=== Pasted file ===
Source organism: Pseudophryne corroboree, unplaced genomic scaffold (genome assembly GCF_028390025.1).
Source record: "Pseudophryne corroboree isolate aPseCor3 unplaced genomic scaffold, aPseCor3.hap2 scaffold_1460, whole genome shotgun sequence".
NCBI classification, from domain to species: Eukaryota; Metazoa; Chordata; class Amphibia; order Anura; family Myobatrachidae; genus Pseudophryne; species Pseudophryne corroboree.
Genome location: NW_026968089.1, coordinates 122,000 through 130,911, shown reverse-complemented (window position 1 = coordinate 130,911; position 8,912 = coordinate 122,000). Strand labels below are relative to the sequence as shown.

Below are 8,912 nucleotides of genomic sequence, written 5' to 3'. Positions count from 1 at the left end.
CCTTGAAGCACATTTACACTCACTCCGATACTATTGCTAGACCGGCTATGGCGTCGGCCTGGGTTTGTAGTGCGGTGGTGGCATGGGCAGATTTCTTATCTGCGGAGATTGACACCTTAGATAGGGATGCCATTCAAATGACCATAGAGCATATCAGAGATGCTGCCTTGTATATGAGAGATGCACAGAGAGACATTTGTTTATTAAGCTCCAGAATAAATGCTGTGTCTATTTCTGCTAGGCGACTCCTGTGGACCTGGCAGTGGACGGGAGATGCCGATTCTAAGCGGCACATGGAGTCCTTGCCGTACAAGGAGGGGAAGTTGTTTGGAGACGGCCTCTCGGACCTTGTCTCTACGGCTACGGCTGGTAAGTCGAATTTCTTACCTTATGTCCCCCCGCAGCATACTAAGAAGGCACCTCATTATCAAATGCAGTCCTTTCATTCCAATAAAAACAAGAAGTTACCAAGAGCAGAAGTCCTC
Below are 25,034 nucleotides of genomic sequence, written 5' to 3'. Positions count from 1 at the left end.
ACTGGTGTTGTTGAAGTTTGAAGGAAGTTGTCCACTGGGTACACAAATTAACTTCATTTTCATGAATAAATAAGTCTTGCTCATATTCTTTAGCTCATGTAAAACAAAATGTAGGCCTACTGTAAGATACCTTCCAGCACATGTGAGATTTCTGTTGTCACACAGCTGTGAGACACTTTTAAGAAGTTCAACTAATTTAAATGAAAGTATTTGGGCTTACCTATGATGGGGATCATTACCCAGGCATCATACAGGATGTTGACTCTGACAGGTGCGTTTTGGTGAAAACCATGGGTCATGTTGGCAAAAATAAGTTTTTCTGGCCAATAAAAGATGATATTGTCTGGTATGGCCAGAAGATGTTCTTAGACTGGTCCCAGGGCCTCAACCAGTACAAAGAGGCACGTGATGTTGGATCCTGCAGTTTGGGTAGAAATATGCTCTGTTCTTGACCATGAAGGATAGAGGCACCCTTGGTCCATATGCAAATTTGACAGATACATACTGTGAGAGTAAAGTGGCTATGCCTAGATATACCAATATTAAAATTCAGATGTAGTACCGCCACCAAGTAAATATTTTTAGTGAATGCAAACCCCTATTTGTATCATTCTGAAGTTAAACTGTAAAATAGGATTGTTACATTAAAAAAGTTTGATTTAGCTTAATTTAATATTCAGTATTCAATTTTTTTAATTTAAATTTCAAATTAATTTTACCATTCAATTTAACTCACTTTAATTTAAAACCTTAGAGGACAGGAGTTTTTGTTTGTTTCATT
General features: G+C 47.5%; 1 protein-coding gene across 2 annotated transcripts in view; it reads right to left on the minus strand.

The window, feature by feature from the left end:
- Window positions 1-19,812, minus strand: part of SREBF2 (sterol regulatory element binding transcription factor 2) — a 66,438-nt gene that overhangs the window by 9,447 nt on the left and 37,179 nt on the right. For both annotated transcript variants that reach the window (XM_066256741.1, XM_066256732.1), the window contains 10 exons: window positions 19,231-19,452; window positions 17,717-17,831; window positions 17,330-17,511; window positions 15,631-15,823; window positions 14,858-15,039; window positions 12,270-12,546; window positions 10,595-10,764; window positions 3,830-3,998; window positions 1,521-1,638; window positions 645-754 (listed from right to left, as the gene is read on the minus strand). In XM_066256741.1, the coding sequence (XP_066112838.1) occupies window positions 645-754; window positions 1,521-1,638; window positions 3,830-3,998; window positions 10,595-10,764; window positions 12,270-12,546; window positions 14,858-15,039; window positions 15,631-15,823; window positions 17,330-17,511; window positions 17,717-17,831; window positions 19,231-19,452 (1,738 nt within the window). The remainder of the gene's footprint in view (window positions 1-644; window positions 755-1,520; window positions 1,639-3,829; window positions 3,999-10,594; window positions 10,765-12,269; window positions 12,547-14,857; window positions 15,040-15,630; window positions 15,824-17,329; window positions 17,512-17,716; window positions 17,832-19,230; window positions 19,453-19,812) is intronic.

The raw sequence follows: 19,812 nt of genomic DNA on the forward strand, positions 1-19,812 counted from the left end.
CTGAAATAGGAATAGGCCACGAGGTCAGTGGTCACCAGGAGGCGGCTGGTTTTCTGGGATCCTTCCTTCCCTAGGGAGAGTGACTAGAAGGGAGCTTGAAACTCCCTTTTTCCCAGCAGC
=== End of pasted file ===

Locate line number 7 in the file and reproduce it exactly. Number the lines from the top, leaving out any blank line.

Below are 25,034 nucleotides of genomic sequence, written 5' to 3'. Positions count from 1 at the left end.